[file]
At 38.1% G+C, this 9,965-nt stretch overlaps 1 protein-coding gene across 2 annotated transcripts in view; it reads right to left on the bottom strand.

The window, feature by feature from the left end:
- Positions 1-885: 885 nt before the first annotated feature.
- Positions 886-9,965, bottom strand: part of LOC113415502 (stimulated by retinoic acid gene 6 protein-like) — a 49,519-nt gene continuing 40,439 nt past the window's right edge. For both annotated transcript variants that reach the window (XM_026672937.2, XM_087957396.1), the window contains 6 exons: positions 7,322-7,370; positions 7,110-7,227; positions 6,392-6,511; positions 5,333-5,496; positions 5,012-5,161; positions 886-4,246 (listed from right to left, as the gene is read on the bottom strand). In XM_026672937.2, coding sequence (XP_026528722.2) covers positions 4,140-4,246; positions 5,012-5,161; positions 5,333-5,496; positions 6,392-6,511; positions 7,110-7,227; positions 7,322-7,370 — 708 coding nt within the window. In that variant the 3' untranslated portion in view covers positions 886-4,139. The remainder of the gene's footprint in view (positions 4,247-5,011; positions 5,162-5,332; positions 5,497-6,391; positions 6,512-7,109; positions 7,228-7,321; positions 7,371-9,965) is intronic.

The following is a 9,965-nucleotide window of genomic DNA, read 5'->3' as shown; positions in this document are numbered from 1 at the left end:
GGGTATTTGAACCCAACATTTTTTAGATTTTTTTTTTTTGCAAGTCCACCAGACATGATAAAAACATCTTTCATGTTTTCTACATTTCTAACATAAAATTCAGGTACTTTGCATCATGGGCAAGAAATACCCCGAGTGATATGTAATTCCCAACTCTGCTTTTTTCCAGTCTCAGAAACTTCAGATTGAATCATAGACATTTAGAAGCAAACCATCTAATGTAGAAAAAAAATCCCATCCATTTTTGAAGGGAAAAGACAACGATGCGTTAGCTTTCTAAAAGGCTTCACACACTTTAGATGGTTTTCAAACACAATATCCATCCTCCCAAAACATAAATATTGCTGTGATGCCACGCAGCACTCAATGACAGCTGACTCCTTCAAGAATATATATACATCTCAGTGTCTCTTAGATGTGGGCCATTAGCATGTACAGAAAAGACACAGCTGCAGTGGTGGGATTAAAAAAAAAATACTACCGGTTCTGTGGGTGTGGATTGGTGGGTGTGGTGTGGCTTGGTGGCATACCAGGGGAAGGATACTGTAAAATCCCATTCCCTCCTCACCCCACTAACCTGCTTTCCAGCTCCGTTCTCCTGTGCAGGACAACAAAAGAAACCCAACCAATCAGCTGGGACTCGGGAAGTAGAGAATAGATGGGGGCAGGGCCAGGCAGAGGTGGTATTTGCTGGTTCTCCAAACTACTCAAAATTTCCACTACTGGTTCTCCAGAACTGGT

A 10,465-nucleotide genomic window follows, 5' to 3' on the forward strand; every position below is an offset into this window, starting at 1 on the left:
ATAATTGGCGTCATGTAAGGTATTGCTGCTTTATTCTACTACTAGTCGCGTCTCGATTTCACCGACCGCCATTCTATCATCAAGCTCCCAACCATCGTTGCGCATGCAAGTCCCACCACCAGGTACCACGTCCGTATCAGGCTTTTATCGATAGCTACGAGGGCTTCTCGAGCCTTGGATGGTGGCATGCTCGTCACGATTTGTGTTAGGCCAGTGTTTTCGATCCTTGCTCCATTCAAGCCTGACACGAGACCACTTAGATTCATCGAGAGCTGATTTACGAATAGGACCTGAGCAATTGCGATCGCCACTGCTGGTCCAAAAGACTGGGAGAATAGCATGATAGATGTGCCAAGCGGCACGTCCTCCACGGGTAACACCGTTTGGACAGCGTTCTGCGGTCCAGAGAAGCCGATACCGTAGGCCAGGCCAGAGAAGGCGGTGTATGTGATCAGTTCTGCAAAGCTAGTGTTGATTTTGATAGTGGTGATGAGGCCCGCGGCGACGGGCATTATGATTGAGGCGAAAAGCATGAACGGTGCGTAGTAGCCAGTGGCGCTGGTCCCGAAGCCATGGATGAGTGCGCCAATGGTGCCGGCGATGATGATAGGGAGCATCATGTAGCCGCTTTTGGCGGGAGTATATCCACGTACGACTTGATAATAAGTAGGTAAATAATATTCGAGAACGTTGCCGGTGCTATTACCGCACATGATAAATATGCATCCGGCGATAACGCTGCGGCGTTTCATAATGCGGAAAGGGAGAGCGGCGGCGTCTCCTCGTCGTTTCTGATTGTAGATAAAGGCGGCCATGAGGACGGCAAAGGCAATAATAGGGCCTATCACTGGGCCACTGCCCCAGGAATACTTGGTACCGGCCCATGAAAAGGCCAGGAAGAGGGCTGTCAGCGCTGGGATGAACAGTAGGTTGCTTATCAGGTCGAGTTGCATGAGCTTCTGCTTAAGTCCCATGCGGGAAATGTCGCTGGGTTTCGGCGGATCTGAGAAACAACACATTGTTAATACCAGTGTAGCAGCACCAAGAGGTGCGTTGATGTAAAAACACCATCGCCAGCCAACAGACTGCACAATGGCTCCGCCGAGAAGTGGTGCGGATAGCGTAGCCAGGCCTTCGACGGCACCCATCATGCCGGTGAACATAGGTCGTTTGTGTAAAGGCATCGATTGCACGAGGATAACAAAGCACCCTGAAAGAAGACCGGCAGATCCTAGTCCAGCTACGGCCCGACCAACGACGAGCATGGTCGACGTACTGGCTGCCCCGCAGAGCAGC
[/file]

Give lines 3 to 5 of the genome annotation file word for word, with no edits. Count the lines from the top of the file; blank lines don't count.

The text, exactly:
- Positions 1-885: 885 nt before the first annotated feature.
- Positions 886-9,965, bottom strand: part of LOC113415502 (stimulated by retinoic acid gene 6 protein-like) — a 49,519-nt gene continuing 40,439 nt past the window's right edge. For both annotated transcript variants that reach the window (XM_026672937.2, XM_087957396.1), the window contains 6 exons: positions 7,322-7,370; positions 7,110-7,227; positions 6,392-6,511; positions 5,333-5,496; positions 5,012-5,161; positions 886-4,246 (listed from right to left, as the gene is read on the bottom strand). In XM_026672937.2, coding sequence (XP_026528722.2) covers positions 4,140-4,246; positions 5,012-5,161; positions 5,333-5,496; positions 6,392-6,511; positions 7,110-7,227; positions 7,322-7,370 — 708 coding nt within the window. In that variant the 3' untranslated portion in view covers positions 886-4,139. The remainder of the gene's footprint in view (positions 4,247-5,011; positions 5,162-5,332; positions 5,497-6,391; positions 6,512-7,109; positions 7,228-7,321; positions 7,371-9,965) is intronic.

The following is a 9,965-nucleotide window of genomic DNA, read 5'->3' as shown; positions in this document are numbered from 1 at the left end: